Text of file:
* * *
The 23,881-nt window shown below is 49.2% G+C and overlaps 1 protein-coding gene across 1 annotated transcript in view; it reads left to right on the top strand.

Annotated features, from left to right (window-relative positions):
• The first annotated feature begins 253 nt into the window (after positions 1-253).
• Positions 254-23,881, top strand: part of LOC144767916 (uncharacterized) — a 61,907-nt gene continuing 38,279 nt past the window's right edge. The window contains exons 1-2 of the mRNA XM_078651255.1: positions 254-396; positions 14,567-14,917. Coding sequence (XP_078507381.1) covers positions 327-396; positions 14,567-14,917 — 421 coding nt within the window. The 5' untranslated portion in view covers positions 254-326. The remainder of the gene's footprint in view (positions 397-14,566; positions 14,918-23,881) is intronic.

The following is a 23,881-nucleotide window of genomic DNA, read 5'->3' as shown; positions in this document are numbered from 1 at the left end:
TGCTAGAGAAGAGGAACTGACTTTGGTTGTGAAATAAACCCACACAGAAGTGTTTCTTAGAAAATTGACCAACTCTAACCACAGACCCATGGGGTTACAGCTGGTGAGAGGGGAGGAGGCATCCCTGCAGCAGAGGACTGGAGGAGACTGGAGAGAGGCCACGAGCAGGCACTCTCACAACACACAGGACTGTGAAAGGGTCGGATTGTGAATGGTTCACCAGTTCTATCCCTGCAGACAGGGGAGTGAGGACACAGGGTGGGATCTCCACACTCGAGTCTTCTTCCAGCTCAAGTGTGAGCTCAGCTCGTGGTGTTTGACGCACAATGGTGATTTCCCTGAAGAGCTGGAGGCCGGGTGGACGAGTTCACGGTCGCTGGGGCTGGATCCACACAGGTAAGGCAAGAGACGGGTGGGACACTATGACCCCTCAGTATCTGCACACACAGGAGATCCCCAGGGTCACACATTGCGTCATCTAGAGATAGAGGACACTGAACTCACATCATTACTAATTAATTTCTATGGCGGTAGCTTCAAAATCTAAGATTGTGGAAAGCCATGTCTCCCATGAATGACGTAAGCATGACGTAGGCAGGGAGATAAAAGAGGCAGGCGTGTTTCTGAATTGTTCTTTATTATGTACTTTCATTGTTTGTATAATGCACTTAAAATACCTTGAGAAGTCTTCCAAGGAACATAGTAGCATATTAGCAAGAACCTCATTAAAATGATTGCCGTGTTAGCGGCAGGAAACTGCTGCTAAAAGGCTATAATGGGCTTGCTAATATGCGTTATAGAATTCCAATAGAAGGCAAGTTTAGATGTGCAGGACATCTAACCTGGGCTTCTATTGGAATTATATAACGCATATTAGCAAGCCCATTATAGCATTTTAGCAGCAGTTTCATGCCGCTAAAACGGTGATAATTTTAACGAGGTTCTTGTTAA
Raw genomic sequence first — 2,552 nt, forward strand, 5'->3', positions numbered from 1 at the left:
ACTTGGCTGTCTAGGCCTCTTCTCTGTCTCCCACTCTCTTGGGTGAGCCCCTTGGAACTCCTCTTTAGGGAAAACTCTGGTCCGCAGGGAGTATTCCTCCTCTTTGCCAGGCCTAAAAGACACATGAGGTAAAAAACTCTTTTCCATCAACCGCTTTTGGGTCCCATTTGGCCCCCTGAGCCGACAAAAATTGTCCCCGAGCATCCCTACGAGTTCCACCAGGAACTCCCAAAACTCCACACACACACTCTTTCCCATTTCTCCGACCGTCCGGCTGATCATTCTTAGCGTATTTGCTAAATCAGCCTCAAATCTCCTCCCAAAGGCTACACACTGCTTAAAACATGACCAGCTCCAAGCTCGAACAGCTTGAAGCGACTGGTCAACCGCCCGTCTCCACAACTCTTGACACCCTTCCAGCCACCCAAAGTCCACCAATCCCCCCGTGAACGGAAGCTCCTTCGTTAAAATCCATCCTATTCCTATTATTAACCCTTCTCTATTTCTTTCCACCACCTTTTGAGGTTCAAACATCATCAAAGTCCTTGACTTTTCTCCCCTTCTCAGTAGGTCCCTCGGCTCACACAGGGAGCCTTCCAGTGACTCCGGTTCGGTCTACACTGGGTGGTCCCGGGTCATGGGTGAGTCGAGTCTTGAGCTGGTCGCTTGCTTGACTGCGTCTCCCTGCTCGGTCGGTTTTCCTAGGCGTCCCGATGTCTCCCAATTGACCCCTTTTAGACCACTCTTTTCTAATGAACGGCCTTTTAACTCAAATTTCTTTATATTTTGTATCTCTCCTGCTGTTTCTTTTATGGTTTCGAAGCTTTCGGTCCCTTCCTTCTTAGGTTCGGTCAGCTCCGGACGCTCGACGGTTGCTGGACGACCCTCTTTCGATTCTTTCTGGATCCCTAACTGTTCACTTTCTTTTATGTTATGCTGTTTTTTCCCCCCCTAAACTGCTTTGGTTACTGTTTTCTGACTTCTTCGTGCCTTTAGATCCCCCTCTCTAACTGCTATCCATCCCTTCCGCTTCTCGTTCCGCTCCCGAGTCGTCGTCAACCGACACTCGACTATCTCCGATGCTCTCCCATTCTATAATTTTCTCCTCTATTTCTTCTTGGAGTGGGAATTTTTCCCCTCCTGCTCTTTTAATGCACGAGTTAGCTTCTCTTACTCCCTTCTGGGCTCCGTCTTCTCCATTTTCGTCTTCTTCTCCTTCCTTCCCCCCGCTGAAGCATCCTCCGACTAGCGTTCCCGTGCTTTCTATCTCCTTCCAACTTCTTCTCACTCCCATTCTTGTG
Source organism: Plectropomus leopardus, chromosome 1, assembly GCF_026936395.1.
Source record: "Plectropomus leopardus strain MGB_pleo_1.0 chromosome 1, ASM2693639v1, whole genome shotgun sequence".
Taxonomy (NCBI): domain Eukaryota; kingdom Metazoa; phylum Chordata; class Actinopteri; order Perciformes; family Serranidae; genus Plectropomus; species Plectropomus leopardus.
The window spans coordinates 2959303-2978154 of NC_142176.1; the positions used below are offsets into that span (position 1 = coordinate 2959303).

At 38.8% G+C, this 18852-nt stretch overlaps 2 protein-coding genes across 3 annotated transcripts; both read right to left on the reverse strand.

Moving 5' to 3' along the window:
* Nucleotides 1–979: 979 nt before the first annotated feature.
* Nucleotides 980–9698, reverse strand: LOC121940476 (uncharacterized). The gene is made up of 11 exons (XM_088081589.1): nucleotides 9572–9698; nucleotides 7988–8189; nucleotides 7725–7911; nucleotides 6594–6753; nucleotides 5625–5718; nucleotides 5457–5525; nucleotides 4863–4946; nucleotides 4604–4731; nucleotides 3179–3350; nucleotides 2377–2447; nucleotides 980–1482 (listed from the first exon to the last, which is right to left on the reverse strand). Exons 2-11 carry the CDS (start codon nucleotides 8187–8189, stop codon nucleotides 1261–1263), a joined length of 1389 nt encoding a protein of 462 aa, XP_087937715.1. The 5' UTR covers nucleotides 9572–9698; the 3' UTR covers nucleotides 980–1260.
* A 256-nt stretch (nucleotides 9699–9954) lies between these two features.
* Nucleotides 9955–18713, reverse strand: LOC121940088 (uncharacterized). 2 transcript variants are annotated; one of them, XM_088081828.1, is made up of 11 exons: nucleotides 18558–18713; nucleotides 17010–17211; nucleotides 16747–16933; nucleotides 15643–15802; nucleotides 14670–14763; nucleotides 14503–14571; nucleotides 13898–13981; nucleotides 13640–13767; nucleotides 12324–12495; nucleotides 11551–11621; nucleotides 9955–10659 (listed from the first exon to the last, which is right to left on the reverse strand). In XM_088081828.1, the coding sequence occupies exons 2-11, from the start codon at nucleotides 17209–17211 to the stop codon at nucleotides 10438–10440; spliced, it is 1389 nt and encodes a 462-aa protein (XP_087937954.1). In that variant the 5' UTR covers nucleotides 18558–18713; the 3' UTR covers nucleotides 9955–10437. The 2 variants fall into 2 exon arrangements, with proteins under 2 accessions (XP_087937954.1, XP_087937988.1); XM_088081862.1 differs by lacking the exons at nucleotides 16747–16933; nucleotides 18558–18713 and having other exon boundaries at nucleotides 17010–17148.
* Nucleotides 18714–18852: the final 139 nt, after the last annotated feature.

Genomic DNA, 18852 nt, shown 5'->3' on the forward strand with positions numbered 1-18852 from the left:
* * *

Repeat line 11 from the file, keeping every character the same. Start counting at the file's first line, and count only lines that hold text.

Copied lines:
Taxonomy (NCBI): domain Eukaryota; kingdom Metazoa; phylum Chordata; class Actinopteri; order Perciformes; family Serranidae; genus Plectropomus; species Plectropomus leopardus.